|I feel||It seems to me||It seems like|
|As far as I know||As far as I’m aware||For all we know|
Given my definition of a “claim modifier,” the name strengthening term seems boring. (I actually wanted to call these “bolstering terms,” but I thought that might sound too much like “guarding” to some people.) A strengthening term is one that does the opposite of a guarding term. So there’s three ways they can do this.
On the either scale this means the term intends to refer to the “below 25%” or “above 75%” areas. (Again, I’ve chosen these for convenience only.) In other words, these words deliberately move closer toward (rather than away from) one end of the scale or the other.
Non-Probabilistic / “How Many”
|Few||Most||90% of . . .|
Probabilistic / “How Certain”
And just like guarding terms, there are strengthening terms that report one’s own mental states with regard to how sure they are that a claim is true (or not):
|I’m certain||I’m positive||I’m sure|
|I strongly believe||I’m convinced||I’m not persuaded|
The role of a discounting term is to introduce a response to a criticism toward an author’s claim. Discounting terms can be used merely dismiss objections, but they don’t need to be used this way. These aren’t hard to grasp, so I’ll give you examples of them.
These ones are also easy to grasp. Essentially, an evaluative term connects something with being either “good” or “bad.” Some terms do this inherently, like the words “right” and “wrong.” Others are only evaluative in context, like when a theological opponent is criticized for engaging in “speculation.” Speculation isn’t bad in itself, but used in this kind of context, the author intends it to be an evaluative term.
Evaluative terms can either point toward something good and be positive, or point toward something bad and be negative. Here are examples of each. (Keep in mind that the theological terms I’ve given in either category may or may not be evaluative in that particular direction based on context.)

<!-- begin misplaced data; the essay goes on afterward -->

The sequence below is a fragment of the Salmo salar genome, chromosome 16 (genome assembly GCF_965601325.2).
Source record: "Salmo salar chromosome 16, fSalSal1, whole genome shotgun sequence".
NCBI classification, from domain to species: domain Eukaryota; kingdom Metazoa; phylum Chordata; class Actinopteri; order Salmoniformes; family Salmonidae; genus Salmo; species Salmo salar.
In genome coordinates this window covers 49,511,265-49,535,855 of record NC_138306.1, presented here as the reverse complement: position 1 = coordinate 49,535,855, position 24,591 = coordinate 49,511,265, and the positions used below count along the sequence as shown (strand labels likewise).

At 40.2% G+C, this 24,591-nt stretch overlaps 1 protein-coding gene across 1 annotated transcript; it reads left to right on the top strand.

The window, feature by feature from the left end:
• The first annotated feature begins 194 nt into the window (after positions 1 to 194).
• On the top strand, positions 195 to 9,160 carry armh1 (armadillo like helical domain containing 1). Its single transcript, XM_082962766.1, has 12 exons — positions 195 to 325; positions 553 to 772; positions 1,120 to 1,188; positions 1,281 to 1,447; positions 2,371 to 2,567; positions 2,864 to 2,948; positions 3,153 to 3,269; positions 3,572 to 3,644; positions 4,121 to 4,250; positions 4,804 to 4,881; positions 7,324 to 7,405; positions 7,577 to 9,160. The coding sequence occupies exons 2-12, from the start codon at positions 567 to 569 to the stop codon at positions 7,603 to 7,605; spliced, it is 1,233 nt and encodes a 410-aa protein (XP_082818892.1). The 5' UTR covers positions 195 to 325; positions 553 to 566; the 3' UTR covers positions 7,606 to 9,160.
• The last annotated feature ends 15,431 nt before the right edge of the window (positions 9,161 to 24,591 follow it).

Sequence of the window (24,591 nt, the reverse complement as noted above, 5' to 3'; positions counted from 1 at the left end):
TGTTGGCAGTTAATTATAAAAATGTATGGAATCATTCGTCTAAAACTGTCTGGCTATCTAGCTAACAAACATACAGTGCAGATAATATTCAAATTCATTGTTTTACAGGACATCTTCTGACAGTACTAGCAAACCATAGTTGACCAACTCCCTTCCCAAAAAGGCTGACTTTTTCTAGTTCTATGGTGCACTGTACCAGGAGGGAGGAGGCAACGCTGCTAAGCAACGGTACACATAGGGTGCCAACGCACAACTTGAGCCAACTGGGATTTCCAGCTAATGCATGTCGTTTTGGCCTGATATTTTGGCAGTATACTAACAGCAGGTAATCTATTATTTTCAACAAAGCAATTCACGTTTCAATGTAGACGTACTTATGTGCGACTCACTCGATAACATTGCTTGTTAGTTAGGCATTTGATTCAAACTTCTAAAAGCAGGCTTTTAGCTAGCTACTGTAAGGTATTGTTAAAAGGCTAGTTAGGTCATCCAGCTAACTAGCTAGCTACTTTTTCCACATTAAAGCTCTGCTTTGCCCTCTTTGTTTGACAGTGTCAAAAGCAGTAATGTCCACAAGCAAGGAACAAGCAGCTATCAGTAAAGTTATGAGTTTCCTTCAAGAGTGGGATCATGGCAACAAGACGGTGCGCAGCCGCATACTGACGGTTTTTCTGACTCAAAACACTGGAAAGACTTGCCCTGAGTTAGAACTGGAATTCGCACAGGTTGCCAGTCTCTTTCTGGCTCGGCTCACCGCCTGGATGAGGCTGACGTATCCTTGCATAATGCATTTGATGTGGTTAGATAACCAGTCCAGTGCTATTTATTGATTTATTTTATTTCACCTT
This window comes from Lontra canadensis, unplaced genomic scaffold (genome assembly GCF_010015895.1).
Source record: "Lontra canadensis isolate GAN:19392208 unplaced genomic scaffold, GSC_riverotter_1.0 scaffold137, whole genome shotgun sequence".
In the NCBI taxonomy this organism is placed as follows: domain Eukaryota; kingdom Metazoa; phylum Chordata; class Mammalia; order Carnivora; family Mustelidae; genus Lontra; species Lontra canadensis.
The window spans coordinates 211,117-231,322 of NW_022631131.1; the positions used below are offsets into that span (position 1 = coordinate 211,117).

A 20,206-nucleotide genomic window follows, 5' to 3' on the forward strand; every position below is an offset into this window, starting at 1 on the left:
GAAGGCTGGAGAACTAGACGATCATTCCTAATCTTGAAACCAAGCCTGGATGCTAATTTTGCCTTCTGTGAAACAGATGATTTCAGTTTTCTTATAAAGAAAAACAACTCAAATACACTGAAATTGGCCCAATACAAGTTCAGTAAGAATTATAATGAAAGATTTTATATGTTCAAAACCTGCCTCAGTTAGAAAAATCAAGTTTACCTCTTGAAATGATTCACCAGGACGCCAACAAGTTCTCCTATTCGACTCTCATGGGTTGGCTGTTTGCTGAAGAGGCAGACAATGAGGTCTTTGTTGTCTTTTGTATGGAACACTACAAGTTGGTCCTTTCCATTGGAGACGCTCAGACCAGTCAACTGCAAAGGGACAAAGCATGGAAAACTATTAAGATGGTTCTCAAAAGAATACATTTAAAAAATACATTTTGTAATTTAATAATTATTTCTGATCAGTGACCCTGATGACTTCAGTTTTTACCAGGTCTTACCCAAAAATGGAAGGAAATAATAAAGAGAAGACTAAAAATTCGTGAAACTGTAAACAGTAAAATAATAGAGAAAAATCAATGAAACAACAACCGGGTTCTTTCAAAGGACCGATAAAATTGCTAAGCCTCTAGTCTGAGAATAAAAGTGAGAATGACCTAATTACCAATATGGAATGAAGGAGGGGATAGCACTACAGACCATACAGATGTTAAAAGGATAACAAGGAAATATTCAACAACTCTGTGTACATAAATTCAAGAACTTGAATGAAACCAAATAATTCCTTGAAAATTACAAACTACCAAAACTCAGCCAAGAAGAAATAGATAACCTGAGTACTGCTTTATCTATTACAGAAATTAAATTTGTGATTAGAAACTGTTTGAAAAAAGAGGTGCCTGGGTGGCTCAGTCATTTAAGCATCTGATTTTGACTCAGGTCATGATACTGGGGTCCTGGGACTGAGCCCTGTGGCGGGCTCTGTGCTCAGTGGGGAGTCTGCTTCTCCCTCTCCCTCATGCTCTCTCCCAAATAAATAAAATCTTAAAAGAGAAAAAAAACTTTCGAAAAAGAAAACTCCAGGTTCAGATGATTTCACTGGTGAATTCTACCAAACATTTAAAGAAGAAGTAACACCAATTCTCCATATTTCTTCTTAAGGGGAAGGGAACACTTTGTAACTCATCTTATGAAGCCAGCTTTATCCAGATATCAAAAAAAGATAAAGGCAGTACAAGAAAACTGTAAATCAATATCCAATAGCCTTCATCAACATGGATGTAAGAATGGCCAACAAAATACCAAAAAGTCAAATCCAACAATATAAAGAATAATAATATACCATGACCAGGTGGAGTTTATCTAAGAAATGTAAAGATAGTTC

The claim materials are terms that either (1) make claims a particular type of logical claim or (2) make them intelligible in English.
The following table lists different kinds of logical claims and the terms that we can use to identify them. Each of these will be explained in later posts, so don’t worry about precisely how they function right now. The point is to be able to tell what kinds of claims they are. (The left column lists the claim types, and the right column lists the claim materials for each claim type.)
|Conditional||“If . . . then”|
|Biconditional||“If and only if”|
|Numerical Identity||“just is”, “=”|
|Definitional||“by definition,” “=def”|
Claim materials also make sentences intelligible in English. Again, I’ll go into this in detail later, but the point right now is that claims in English must have a clear subject and predicate. That is to say, when an author makes a claim, we have to know what they are discussing (the subject) and what they are saying about the subject (the predicate). So, subject and predicate are essential claim materials for logical arguments. If these are unclear, then the argument will be unclear as well.
The “Three M’s” and Argument Reconstruction
How do all of these (claim markers, claim modifiers, claim materials) relate to reconstructing arguments? If you read the last post it’s probably obvious to you. But I’ll explain how anyway.
Typically we will want to look for claim markers first, because they help with the I.D. Step. (Remember, that’s to: (1) Identify the conclusion; (2) Determine the conclusion’s support.) After we identify those, we have to see what other words in context go with each claim.
This means that we must then look for claim modifiers for each of the claims we’ve identified. After that, we look for any claim materials that we’ve missed so that, when we reconstruct the argument, we are presenting it in the same form that the author intended to give it.
In the next post I will discuss the fourth type of terms: technical terms. These are terms that should be defined in an argument. By drawing on Herrick’s Many Worlds of Logic, I hope to point out the different kinds of definitions and show how we can give precise definitions when we reconstruct or raise arguments.